A common drug used to treat alcoholism may also have implications for another kind of addiction: methamphetamine.
Researchers from the University of California – Los Angeles tested the drug, Naltrexone, in 22 men and eight women who used methamphetamine three to four days a week on average.
The drug blocks opioid receptors to help reduce the “high” that users experience from alcohol, and in this instance, meth. The study was published in the journal Neuropsychopharmacology.
The participants completed two four-day hospital stays where they were given either Naltrexone (25mg first two days, 50mg third and fourth day) or placebo. Ten days after the first stay, participants were readmitted for the second four-day stay and were given the opposite therapy.
On the last day of the cycle, participants were given an intravenous dose of methamphetamine. Researchers evaluated their state three hours after injection.
Overall, Naltrexone significantly reduced participants’ craving for and arousal by methamphetamine.
Compared to when using Naltrexone, participants’ heart rates and pulse readings were much higher when given placebo. People taking Naltrexone also had lower heart rates and pulse readings when presented with drug paraphernalia compared to people taking placebo, indicating that the drug reduced the rewarding effects of methamphetamine.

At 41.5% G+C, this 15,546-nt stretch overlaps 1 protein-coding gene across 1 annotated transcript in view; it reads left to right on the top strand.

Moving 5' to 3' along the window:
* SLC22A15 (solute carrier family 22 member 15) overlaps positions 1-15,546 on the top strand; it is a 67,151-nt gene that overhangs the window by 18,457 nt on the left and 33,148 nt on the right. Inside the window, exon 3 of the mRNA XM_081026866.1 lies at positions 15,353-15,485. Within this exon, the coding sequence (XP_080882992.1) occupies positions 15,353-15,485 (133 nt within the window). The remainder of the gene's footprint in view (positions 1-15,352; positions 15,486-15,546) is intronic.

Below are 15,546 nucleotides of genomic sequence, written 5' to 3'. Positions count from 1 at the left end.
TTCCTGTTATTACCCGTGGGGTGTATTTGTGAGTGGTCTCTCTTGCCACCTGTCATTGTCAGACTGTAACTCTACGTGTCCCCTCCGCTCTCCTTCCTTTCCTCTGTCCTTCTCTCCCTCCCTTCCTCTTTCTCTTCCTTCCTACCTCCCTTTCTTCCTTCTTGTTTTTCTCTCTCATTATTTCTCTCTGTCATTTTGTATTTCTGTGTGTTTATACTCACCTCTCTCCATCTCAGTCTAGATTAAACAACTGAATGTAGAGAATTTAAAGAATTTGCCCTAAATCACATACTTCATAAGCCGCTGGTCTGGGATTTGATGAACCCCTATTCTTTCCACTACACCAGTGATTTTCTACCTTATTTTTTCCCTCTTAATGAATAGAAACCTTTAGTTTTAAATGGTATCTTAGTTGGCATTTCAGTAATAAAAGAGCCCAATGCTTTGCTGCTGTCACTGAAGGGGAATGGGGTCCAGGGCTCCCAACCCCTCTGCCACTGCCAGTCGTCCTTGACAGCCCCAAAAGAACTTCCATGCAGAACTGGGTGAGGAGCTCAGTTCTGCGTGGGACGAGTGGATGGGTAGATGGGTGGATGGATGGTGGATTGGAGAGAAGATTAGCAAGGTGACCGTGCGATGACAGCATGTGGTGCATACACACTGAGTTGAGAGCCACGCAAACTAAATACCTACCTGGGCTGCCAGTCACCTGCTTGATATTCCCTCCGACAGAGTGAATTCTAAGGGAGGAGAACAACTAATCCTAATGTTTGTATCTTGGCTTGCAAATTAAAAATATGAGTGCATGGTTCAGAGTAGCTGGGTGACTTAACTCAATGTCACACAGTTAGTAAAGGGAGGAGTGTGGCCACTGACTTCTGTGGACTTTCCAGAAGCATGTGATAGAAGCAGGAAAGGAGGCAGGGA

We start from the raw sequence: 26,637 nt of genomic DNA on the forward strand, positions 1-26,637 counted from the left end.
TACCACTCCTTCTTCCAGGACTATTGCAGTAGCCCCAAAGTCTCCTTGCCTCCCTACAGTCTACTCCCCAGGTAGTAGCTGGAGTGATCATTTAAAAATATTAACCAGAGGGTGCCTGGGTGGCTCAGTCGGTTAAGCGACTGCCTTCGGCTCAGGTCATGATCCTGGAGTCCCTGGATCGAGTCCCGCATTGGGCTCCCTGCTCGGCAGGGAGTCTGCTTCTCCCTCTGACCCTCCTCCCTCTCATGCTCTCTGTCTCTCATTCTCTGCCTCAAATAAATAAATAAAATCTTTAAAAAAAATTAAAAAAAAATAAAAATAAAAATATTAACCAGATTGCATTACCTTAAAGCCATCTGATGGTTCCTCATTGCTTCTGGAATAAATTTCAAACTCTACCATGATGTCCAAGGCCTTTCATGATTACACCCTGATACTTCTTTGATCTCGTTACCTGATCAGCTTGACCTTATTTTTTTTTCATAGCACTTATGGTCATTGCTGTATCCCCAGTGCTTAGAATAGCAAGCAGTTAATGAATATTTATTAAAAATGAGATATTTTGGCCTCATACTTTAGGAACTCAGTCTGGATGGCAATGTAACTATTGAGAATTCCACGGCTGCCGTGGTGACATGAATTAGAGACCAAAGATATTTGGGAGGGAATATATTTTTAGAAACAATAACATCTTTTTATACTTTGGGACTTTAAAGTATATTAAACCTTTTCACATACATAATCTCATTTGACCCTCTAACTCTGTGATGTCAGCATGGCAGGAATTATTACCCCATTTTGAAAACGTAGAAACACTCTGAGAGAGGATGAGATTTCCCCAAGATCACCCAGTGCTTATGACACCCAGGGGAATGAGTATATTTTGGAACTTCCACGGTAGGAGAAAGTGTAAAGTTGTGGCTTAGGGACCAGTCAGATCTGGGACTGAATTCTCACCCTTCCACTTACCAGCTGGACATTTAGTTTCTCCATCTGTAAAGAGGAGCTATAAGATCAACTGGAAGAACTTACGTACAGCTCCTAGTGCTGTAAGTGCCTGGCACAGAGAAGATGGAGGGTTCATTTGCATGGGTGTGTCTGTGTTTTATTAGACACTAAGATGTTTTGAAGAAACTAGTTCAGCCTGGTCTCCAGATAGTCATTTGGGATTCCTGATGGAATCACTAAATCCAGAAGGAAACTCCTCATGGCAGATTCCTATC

The drug was well-tolerated and had minimal side effects, and was effective in both men and women, although positive effects in men seemed be slightly smaller. The timing of Naltrexone administration (first or second hospital stay) did not affect outcomes.
The researchers, along with support from the National Institute on Drug Abuse and UCLA’s Clinical and Translational Science Institute, are now conducting clinical trials to further evaluate Naltrexone’s effectiveness in people addicted to methamphetamine and test whether higher doses or combinations of the drug with other therapies would be more effective.
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This article originally appeared on Neurology Advisor